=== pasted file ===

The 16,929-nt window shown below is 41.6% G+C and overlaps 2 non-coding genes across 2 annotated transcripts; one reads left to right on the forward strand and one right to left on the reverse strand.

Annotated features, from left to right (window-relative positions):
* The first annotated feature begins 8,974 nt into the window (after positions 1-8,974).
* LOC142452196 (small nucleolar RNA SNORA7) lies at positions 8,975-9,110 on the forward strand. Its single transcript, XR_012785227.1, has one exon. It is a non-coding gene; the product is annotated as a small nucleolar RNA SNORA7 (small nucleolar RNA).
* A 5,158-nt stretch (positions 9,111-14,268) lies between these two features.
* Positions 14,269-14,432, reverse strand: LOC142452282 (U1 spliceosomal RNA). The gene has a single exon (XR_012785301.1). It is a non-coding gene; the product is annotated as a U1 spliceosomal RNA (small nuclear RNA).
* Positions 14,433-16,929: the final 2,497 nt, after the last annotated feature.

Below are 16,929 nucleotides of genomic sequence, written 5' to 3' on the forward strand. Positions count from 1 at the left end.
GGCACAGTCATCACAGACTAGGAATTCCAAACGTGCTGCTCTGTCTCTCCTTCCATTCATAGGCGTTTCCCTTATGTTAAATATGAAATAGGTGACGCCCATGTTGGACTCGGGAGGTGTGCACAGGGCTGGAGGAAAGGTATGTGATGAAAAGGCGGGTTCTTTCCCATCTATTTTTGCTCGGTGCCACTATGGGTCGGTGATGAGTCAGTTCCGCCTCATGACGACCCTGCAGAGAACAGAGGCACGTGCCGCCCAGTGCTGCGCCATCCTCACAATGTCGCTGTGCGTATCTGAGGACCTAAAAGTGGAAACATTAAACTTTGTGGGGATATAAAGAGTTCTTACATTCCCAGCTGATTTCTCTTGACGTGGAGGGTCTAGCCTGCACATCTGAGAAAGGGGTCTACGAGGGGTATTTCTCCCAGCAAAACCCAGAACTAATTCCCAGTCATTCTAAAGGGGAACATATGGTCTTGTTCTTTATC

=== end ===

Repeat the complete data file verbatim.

The 16,929-nt window shown below is 41.6% G+C and overlaps 2 non-coding genes across 2 annotated transcripts; one reads left to right on the forward strand and one right to left on the reverse strand.

Annotated features, from left to right (window-relative positions):
* The first annotated feature begins 8,974 nt into the window (after positions 1-8,974).
* LOC142452196 (small nucleolar RNA SNORA7) lies at positions 8,975-9,110 on the forward strand. Its single transcript, XR_012785227.1, has one exon. It is a non-coding gene; the product is annotated as a small nucleolar RNA SNORA7 (small nucleolar RNA).
* A 5,158-nt stretch (positions 9,111-14,268) lies between these two features.
* Positions 14,269-14,432, reverse strand: LOC142452282 (U1 spliceosomal RNA). The gene has a single exon (XR_012785301.1). It is a non-coding gene; the product is annotated as a U1 spliceosomal RNA (small nuclear RNA).
* Positions 14,433-16,929: the final 2,497 nt, after the last annotated feature.

Below are 16,929 nucleotides of genomic sequence, written 5' to 3' on the forward strand. Positions count from 1 at the left end.
GGCACAGTCATCACAGACTAGGAATTCCAAACGTGCTGCTCTGTCTCTCCTTCCATTCATAGGCGTTTCCCTTATGTTAAATATGAAATAGGTGACGCCCATGTTGGACTCGGGAGGTGTGCACAGGGCTGGAGGAAAGGTATGTGATGAAAAGGCGGGTTCTTTCCCATCTATTTTTGCTCGGTGCCACTATGGGTCGGTGATGAGTCAGTTCCGCCTCATGACGACCCTGCAGAGAACAGAGGCACGTGCCGCCCAGTGCTGCGCCATCCTCACAATGTCGCTGTGCGTATCTGAGGACCTAAAAGTGGAAACATTAAACTTTGTGGGGATATAAAGAGTTCTTACATTCCCAGCTGATTTCTCTTGACGTGGAGGGTCTAGCCTGCACATCTGAGAAAGGGGTCTACGAGGGGTATTTCTCCCAGCAAAACCCAGAACTAATTCCCAGTCATTCTAAAGGGGAACATATGGTCTTGTTCTTTATC